Nest with caterpillar

Insect intruders

Many-a-things can go wrong for the mother wasp building a nest. She can have an accident or get eaten by a predator which would mean that the nest would remain incomplete. Opportunistic insects sneak in to lay eggs while the hapless mother is away. Chrysididae wasps or Cuckoo wasps, many flies and different parasitoid wasps lurk in the dark waiting to capitalize when the mother wasp flies off looking for food.

Cuckoo wasp

The eggs of the parasitoids always hatch faster than that of the potter wasp so that they can feed upon the provisions and emerge soon. Some intruder flies and wasps fail to break open the mud structure and die within the nest en masse. Often, Velvet ants (Family: Mutillidae) are seen near mud nests looking to make a breach.

Mutillid ant looking to breach the nest

Time-bound construction

Building structures takes time but a potter wasp roughly takes a day to build one chamber. Finding food to provision is what takes more time and the wasp spends anywhere from 20 minutes to an hour or two to find a caterpillar. After the nest is complete, it takes around 22-27 days for the first adult wasp to emerge and subsequently in a week’s time the entire lot emerges. The presence of exit holes reveals that the nest is empty. Empty potter wasp nests are homes for a whole different set of organisms; spiders, mites, and sometimes lizards use them to lay their eggs.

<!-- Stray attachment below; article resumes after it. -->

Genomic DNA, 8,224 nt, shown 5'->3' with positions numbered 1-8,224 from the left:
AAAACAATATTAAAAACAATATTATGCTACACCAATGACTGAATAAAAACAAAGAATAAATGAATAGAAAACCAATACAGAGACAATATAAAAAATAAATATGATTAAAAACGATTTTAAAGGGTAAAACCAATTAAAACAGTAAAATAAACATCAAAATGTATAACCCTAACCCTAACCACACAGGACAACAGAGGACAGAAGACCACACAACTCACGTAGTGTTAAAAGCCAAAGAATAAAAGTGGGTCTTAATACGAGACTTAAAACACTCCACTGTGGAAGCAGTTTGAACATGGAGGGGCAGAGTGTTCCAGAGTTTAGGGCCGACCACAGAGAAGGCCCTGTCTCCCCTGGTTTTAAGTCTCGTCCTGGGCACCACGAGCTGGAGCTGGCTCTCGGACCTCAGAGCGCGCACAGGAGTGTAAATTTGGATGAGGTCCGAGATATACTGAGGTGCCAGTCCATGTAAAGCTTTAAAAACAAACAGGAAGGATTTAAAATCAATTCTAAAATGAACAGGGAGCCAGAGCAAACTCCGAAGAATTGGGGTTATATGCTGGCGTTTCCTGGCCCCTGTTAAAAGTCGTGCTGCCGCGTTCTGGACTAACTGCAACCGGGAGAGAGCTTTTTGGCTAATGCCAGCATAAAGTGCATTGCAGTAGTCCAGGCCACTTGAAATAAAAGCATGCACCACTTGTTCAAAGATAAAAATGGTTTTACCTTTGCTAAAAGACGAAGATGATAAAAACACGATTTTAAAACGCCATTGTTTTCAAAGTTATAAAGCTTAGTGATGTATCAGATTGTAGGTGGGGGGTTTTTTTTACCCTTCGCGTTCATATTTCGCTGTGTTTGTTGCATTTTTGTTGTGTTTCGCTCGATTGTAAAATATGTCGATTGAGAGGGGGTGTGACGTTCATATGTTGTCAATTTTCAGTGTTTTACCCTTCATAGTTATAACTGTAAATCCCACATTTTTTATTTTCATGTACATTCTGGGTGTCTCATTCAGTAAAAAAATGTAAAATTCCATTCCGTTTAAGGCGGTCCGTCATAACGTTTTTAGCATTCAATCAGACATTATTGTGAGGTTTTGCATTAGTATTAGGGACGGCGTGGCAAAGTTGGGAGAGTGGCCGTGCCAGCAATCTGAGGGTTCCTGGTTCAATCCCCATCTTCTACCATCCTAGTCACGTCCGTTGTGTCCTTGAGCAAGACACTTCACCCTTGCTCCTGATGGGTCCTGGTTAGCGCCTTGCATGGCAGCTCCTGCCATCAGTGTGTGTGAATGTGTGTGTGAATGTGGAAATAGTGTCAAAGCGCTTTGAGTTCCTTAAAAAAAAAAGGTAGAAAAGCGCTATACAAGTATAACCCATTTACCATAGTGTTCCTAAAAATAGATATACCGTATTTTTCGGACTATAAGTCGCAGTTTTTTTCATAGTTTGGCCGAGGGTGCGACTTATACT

Nest lodges

Why spend energy building nests when empty wasp nests are readily available? The Sphecid wasp Chalybion sp. often finds a suitable empty nest to re-use. She simply cleans the inside of the nest, provisions it with new food and seals the exit holes with a whitish material (the source of which is still unclear). She even lays extra white material on the nest possibly to confuse potential predators about the exact location of the nest entrance.

Myriad surfaces, shapes and sizes

Stone walls, concrete walls, glass windows, rubber handles, unused scooters, tree barks, plant stem and many other surfaces are chosen as surfaces to build homes.

Nests of different shapes and sizes adorn our walls and attics- ranging from simple single pots to multiple pots. It is not unusual to find many mud pots, fortified further by more mud to form a firm mound-like structure. With an eye for aesthetics, when conditions are favourable, wasps spend hours decorating their simple mud homes with different materials.

Decorated mud nest

The wise old wasp from the chapter titled ‘The Wasp in a Wig’ from Lewis Caroll’s ‘Through the looking glass’ gives life lessons to Alice. Though the chapter never saw the light of day, potter wasps teach us a thing or two about architecture and eco-friendly construction. So, let’s not callously break the next mud nest we see, and instead appreciate the craftsmanship of these creatures.


Girish Kumar P., Pannure A., and Carpenter J. M., 2019. Potter wasps (Hymenoptera: Vespidae: Eumeninae) of India. In Indian insects- diversity and science. Eds. Ramani S., Mohanraj P. and Yeshwanth H. M. 445pp.